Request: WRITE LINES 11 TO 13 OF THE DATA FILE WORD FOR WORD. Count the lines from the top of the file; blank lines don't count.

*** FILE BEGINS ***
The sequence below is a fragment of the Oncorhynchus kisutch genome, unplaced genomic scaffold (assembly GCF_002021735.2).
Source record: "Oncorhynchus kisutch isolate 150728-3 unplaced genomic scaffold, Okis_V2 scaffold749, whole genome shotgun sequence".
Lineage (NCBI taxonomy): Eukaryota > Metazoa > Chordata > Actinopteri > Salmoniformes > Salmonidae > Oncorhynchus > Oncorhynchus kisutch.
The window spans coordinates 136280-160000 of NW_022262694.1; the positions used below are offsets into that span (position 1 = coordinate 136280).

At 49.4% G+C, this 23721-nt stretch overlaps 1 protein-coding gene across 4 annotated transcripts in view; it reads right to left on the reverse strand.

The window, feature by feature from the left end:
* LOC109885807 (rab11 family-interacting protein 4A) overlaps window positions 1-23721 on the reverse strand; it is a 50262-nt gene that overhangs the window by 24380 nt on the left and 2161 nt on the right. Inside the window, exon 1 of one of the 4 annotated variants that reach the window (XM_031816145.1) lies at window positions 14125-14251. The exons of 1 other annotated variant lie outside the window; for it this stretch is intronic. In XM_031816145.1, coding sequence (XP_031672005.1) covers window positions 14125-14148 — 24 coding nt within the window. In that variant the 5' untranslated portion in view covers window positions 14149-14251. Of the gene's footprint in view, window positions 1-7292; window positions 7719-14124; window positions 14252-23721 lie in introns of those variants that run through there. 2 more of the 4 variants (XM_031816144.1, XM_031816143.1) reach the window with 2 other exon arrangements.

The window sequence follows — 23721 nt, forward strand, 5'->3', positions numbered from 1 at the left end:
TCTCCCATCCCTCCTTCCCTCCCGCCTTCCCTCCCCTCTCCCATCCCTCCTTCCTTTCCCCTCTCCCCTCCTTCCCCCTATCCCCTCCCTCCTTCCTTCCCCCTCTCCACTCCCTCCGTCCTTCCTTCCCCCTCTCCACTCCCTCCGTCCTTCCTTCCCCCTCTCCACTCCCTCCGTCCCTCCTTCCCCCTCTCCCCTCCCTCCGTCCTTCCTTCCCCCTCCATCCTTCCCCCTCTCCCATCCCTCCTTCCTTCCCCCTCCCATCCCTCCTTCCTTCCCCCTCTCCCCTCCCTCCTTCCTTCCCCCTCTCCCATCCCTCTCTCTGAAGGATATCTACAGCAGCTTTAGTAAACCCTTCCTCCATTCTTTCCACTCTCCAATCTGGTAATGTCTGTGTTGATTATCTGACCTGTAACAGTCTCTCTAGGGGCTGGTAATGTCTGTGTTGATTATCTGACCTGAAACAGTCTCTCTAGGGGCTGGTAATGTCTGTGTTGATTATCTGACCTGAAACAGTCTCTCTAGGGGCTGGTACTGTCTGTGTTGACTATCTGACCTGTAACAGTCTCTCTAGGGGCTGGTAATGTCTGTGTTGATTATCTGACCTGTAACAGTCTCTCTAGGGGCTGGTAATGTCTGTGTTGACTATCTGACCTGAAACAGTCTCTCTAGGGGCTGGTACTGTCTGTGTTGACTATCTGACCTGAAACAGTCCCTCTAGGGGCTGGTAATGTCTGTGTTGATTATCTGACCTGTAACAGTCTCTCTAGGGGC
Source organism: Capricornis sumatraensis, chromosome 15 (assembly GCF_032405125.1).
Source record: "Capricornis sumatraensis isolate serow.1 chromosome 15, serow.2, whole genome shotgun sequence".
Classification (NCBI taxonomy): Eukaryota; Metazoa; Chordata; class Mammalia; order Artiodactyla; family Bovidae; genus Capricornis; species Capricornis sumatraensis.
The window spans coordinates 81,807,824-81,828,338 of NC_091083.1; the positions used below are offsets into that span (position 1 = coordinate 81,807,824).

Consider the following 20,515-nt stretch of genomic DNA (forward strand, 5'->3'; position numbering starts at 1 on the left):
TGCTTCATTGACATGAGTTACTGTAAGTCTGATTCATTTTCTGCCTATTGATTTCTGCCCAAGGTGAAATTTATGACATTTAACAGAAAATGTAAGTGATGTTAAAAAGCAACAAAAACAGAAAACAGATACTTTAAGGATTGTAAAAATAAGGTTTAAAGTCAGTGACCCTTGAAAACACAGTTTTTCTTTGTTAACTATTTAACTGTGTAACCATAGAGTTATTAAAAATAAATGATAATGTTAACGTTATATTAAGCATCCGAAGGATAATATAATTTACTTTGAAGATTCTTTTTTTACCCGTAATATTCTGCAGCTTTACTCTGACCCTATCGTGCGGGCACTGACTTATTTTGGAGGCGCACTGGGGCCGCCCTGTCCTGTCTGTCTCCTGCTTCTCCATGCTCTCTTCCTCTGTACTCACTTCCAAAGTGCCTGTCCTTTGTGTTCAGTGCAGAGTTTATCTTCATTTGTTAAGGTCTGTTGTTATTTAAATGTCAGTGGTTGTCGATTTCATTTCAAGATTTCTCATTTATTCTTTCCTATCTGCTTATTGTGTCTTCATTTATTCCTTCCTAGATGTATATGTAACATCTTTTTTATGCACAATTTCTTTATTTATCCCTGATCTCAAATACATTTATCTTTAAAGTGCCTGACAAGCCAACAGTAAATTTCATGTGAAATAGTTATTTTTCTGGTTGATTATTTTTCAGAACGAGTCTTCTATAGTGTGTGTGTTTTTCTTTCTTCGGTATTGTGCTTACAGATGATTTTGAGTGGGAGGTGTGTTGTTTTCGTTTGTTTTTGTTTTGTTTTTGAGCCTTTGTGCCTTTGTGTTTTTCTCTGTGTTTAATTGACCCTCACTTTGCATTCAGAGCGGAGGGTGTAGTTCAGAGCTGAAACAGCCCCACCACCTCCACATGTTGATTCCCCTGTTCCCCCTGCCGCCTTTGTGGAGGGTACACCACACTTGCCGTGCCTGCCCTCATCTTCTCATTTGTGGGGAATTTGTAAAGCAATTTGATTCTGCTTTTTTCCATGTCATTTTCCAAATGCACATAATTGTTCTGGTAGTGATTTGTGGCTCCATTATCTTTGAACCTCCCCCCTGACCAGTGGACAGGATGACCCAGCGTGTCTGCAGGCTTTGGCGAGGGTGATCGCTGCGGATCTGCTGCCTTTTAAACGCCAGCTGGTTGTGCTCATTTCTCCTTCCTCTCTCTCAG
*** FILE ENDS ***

Source record: "Capricornis sumatraensis isolate serow.1 chromosome 15, serow.2, whole genome shotgun sequence".
Classification (NCBI taxonomy): Eukaryota; Metazoa; Chordata; class Mammalia; order Artiodactyla; family Bovidae; genus Capricornis; species Capricornis sumatraensis.
The window spans coordinates 81,807,824-81,828,338 of NC_091083.1; the positions used below are offsets into that span (position 1 = coordinate 81,807,824).